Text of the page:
Although New York City was damp, the heat inside the U.S. Rumble sound clash was scorching. The prime Irish and Chin-staged sound clash competition, which saw some of America’s most promising sounds compete for the national title and coveted spot on the World Clash stage, took place before diehard clash fans and critics on Saturday, April 22. Edging out all competition and upstaging most of the predictions, the awesomely talented Platinum Kids (made up of brothers Marcus and Paul Gavin) won the U.S. Rumble, defying the theory that a juggling sound can’t prosper in the clash arena.
“Winning was completely amazing,” says Platinum Kids. “Actually, I would say that it was the greatest feeling of our career.”
“Platinum Kids winning the US RUMBLE is undoubtedly a game changer, as it further helps me to push my vision of juggling sounds being accepted in the sound clash arena,” U.S. Rumble promoter Garfield “Chin” Bourne of Irish and Chin adds. “I have been striving for a unified arena, which recognizes talent and doesn’t make a distinction between juggling and clash.”
Irish and Chin’s U.S. Rumble is a part of their Rumble Series, which is designed to bring new sound system stars into the sound clash arena. Through Rumble clashes in numerous territories winners go on to represent their countries and perform at the famed World Clash. With three Rumble clashes being staged this cycle, including U.S. Rumble (Platinum Kids), Japan Rumble (Fujiyama) and Canada Rumble (King Attarney), remaining are U.K. Rumble on June 17 and Euro Rumble on June 24. A Caribbean Rumble is also in the works.
With the odds stacked against them, Platinum Kids entered the U.S. Rumble stage ready for warrrr from Round 1. Billed as the “under dog” and the “wild card” in the month’s leading up to the event, Platinum Kids were thrusted into opposition with the entire line-up of highly skilled traditional clash sounds that included defending champion Innocent, King Shine, Black Magic, One-A-Day, Riddim Force and Kosmik. As a result, the sound came to show and prove their strength to all of their competitors one by one. Through targeted speeches and a mixture of 45s and dubs, brothers Marcus and Paul Gavin made their mark.
Although competition was the driving force, “We went with the intention to entertain the crowd…win, loose, or draw, we wanted to make sure everyone enjoyed themselves,” says Platinum Kids. “I think our experience working major stages and bringing vibes through up-tempo style juggling to big crowds gave us an edge because crowds feed off of energy.”
Many sounds came in strong during Round 1 with King Shine, who played last, being a top pick by many in attendance. King Shine’s past U.S. Rumble performance, recent victories and international sightings have certainly carried a buzz in the arena. Lasting more than an hour, Round 1 was full of steady musical entertainment. Some verbal attacks ensued, but the majority took flight in later rounds.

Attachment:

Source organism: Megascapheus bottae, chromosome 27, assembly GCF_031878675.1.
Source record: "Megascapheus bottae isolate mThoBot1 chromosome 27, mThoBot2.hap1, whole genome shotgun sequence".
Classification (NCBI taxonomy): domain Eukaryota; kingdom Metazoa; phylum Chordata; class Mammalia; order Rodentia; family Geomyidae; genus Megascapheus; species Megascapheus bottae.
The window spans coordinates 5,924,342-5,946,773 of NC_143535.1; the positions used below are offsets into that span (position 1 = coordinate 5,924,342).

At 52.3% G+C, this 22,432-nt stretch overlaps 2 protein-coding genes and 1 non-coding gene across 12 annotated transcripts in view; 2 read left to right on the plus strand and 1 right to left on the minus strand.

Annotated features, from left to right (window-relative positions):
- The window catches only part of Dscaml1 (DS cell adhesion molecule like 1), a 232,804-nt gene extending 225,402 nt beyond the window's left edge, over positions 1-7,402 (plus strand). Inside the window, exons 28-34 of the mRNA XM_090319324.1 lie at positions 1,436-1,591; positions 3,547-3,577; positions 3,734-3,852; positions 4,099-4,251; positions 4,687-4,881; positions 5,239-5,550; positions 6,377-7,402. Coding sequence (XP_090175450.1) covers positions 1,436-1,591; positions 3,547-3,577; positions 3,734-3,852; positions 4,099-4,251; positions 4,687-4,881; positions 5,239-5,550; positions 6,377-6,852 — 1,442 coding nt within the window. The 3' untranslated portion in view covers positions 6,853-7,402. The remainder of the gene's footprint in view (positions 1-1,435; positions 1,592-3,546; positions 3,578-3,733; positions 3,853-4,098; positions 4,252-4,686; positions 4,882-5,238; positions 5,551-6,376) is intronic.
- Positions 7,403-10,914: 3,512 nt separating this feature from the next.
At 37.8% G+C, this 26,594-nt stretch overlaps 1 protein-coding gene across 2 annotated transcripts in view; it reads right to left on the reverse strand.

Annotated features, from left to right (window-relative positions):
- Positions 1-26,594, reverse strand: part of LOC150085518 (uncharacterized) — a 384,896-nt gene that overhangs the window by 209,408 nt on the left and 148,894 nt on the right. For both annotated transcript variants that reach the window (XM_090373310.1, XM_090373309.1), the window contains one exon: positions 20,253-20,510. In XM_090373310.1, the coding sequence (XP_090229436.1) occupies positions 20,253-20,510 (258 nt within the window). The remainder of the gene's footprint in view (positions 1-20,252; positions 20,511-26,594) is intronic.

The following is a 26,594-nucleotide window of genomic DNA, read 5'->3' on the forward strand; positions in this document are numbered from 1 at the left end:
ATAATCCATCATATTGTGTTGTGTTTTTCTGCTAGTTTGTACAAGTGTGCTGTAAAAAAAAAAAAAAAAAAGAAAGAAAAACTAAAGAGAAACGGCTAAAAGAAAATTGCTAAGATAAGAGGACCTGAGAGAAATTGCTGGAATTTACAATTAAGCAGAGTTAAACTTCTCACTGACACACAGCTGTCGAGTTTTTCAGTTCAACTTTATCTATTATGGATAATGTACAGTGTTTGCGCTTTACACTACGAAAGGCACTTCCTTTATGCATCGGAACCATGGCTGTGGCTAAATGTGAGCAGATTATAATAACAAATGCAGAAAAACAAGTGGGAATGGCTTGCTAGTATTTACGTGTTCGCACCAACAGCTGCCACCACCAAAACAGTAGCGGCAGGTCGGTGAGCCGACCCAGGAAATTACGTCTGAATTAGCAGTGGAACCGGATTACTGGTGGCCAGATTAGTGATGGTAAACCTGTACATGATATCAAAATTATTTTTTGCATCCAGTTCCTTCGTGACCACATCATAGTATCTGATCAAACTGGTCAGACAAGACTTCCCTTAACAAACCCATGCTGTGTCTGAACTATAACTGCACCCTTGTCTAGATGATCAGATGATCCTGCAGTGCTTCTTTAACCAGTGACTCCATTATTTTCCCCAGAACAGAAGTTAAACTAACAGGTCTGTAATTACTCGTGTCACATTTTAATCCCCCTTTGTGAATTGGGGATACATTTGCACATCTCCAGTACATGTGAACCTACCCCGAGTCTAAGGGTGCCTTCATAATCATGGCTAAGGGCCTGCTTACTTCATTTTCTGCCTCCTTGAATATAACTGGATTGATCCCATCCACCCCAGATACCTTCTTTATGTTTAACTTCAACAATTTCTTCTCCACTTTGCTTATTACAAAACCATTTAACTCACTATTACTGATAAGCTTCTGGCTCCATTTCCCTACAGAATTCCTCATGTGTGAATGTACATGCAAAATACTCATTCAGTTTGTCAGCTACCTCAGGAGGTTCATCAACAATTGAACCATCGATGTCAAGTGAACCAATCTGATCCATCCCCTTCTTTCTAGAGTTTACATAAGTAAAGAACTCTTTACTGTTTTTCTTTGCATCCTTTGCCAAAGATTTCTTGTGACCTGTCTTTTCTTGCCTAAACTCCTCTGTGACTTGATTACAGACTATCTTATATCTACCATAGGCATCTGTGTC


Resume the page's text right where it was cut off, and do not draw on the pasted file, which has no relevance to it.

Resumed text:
As Round 2, the first elimination round, approached — the audience awaited the “real” battle to begin. While this round really started to showcase the depth of the sounds’ dub boxes, it allowed Platinum Kids to carve their niche. Well-connected music and speeches resonated with the audience, plus consistent homage to the Bronx certainly formed a sense of unity amongst Bronx patrons and industry peers. Brooklyn’s Kosmik sound was not so fortunate. Although a revered clash machine, Kosmik’s introduction of a new addition to the team did not sit well with the crowd. Many clash fans felt U.S. Rumble may not have been the proper platform for this debut. Following this round, Kosmik was eliminated.
The clash’s best kept secrets truly started to surface during rounds 3 and 4. Intense words were thrown and music selections peaked. But some of the clash’s biggest names had a hard time winning over the audience with their speeches and music. They just couldn’t click. Unfortunately, following these rounds, Innocent, King Shine and Riddim Force were eliminated. Despite elimination, Riddim Force proved they were a force to be reckoned with. Platinum Kids, Black Magic and One-A-Day held entertaining and consistent vibes in these rounds, often receiving forwards from the crowd. But it was starting to be clear that Platinum Kids had a “wow” factor.
The plot thickened with One-A-Day, Black Magic and Platinum Kids going for the jugular. But One-A-Day committed musical suicide when they dropped Marcia Griffith’s “Electric Boogie.” A big tune indeed, but U.S. Rumble was not the place for it. Naturally, One-A-Day was eliminated. The final segment of the clash was set with Black Magic and Platinum Kids facing off in a Tune-fi-Tune. The audience swayed during tune-fi-tune, leaving a feeling of suspense because one didn’t know what was next. At one point the score was tied 4 to 4. But Platinum Kids went for their gut feeling and dropped two powerhouse selections that with the proper speeches they knew couldn’t loose. Despite Black Magic’s loss, they proved that they will be a name we see quite often in this arena.
Platinum Kids are no newcomers to sound system entertainment. Arriving in New York from Mandeville, Jamaica more than 20 years ago, they were heavily influenced by sound clash, often leading them to trade cassettes with their friends. The sound plays out several days a week, allowing them to amass a huge fan base. With several marquee events staged a year and a weekly radio show, Platinum Kids has made a name for themselves in New York. Their U.S. Rumble victory and addition to the sound clash arena is a win for all.